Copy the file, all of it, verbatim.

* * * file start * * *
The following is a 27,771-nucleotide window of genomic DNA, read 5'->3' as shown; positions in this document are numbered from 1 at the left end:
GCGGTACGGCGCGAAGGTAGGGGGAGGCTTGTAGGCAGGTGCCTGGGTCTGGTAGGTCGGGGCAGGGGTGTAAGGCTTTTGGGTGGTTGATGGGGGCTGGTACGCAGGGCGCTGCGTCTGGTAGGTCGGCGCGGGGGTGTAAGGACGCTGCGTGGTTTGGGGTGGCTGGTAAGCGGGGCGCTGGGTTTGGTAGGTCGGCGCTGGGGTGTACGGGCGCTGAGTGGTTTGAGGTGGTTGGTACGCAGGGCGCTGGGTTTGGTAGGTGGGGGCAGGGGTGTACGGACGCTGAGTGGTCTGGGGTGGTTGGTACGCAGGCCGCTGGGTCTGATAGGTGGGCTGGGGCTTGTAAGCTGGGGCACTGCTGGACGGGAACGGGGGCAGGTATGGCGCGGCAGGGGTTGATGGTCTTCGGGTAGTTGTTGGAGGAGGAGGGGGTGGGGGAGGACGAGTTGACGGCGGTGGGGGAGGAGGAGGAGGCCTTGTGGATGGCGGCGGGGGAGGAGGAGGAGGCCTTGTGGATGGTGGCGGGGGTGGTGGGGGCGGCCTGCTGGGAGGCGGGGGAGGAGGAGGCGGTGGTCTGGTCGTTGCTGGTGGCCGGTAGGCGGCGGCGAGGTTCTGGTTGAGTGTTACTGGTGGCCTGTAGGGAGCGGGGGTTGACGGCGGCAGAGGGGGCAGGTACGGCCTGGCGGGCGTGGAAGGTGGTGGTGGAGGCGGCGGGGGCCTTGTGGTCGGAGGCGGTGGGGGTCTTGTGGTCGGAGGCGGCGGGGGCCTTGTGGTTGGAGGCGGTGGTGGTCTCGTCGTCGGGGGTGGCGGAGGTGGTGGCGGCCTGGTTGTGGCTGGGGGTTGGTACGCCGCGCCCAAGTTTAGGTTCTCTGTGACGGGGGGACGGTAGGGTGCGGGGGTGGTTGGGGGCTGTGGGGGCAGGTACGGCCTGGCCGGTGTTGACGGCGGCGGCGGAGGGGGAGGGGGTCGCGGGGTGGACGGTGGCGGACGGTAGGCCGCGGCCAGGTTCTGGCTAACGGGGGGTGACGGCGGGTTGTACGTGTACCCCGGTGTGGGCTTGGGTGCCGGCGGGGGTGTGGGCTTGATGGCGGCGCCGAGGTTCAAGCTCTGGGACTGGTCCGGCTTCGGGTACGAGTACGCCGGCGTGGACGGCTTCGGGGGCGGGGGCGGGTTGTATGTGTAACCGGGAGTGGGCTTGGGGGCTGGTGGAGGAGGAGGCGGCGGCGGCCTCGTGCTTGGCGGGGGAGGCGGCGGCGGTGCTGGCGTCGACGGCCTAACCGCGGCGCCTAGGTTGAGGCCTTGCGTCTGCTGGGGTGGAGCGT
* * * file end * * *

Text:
The following is a 27,771-nucleotide window of genomic DNA, read 5'->3' as shown; positions in this document are numbered from 1 at the left end:
GCGGTACGGCGCGAAGGTAGGGGGAGGCTTGTAGGCAGGTGCCTGGGTCTGGTAGGTCGGGGCAGGGGTGTAAGGCTTTTGGGTGGTTGATGGGGGCTGGTACGCAGGGCGCTGCGTCTGGTAGGTCGGCGCGGGGGTGTAAGGACGCTGCGTGGTTTGGGGTGGCTGGTAAGCGGGGCGCTGGGTTTGGTAGGTCGGCGCTGGGGTGTACGGGCGCTGAGTGGTTTGAGGTGGTTGGTACGCAGGGCGCTGGGTTTGGTAGGTGGGGGCAGGGGTGTACGGACGCTGAGTGGTCTGGGGTGGTTGGTACGCAGGCCGCTGGGTCTGATAGGTGGGCTGGGGCTTGTAAGCTGGGGCACTGCTGGACGGGAACGGGGGCAGGTATGGCGCGGCAGGGGTTGATGGTCTTCGGGTAGTTGTTGGAGGAGGAGGGGGTGGGGGAGGACGAGTTGACGGCGGTGGGGGAGGAGGAGGAGGCCTTGTGGATGGCGGCGGGGGAGGAGGAGGAGGCCTTGTGGATGGTGGCGGGGGTGGTGGGGGCGGCCTGCTGGGAGGCGGGGGAGGAGGAGGCGGTGGTCTGGTCGTTGCTGGTGGCCGGTAGGCGGCGGCGAGGTTCTGGTTGAGTGTTACTGGTGGCCTGTAGGGAGCGGGGGTTGACGGCGGCAGAGGGGGCAGGTACGGCCTGGCGGGCGTGGAAGGTGGTGGTGGAGGCGGCGGGGGCCTTGTGGTCGGAGGCGGTGGGGGTCTTGTGGTCGGAGGCGGCGGGGGCCTTGTGGTTGGAGGCGGTGGTGGTCTCGTCGTCGGGGGTGGCGGAGGTGGTGGCGGCCTGGTTGTGGCTGGGGGTTGGTACGCCGCGCCCAAGTTTAGGTTCTCTGTGACGGGGGGACGGTAGGGTGCGGGGGTGGTTGGGGGCTGTGGGGGCAGGTACGGCCTGGCCGGTGTTGACGGCGGCGGCGGAGGGGGAGGGGGTCGCGGGGTGGACGGTGGCGGACGGTAGGCCGCGGCCAGGTTCTGGCTAACGGGGGGTGACGGCGGGTTGTACGTGTACCCCGGTGTGGGCTTGGGTGCCGGCGGGGGTGTGGGCTTGATGGCGGCGCCGAGGTTCAAGCTCTGGGACTGGTCCGGCTTCGGGTACGAGTACGCCGGCGTGGACGGCTTCGGGGGCGGGGGCGGGTTGTATGTGTAACCGGGAGTGGGCTTGGGGGCTGGTGGAGGAGGAGGCGGCGGCGGCCTCGTGCTTGGCGGGGGAGGCGGCGGCGGTGCTGGCGTCGACGGCCTAACCGCGGCGCCTAGGTTGAGGCCTTGCGTCTGCTGGGGTGGAGCGT